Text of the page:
Today’s lack of diverse mentorship opportunities poses a distinct challenge. However, Black and brown professionals still have ways to thrive and succeed.

In situations where formal mentorship programs are lacking, find allies within your organization who can support and advocate for your career growth. These allies can be individuals with a vested interest in diversity and inclusion or influential individuals who recognize your potential. Build relationships with these allies and seek their guidance and support as you navigate your career.

Networking plays a significant role in career advancement. Actively seek out networking opportunities to connect with professionals who can provide guidance and insights. Attend affiliate events, join professional associations, and engage with online communities. While the lack of diverse mentorship programs may limit direct access to mentors, a robust professional network can fill that void by offering advice, career opportunities, and valuable connections.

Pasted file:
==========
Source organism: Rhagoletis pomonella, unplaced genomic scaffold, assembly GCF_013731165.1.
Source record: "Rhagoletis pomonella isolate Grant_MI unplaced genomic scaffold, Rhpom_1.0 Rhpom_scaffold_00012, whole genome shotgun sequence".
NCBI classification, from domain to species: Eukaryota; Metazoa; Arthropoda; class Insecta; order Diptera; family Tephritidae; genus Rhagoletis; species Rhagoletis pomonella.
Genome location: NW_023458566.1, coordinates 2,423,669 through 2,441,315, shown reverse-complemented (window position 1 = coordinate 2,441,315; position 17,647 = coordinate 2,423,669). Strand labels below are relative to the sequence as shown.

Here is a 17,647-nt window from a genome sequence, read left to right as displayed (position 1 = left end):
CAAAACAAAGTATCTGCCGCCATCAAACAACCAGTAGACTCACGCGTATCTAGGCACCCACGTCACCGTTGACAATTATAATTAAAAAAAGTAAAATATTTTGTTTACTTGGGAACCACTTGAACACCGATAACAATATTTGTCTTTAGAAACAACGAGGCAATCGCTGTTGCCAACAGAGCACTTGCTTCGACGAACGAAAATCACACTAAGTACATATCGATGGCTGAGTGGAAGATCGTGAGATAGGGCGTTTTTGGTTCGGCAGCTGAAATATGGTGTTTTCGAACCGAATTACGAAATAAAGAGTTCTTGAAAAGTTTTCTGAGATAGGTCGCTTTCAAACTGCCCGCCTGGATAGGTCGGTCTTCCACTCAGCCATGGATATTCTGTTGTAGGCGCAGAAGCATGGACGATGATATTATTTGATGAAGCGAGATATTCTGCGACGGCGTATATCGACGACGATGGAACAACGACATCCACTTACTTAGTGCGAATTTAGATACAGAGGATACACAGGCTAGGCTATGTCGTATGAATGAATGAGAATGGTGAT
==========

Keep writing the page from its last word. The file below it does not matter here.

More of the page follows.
Employee resource groups are communities within organizations where employees with shared interests, backgrounds, or characteristics come together. ERGs are excellent resources for Black and brown professionals looking to further their careers because they provide networking opportunities, career development initiatives, and a supportive community. Engaging with ERGs can help you connect with like-minded individuals, learn from their experiences, and find allies who will advocate on your behalf.

Take ownership of your professional development by seeking out relevant training programs, attending conferences or workshops, and pursuing additional certifications or degrees. Staying proactive about expanding your knowledge and skill set with determination, resilience, and dedication will play a pivotal role in your success.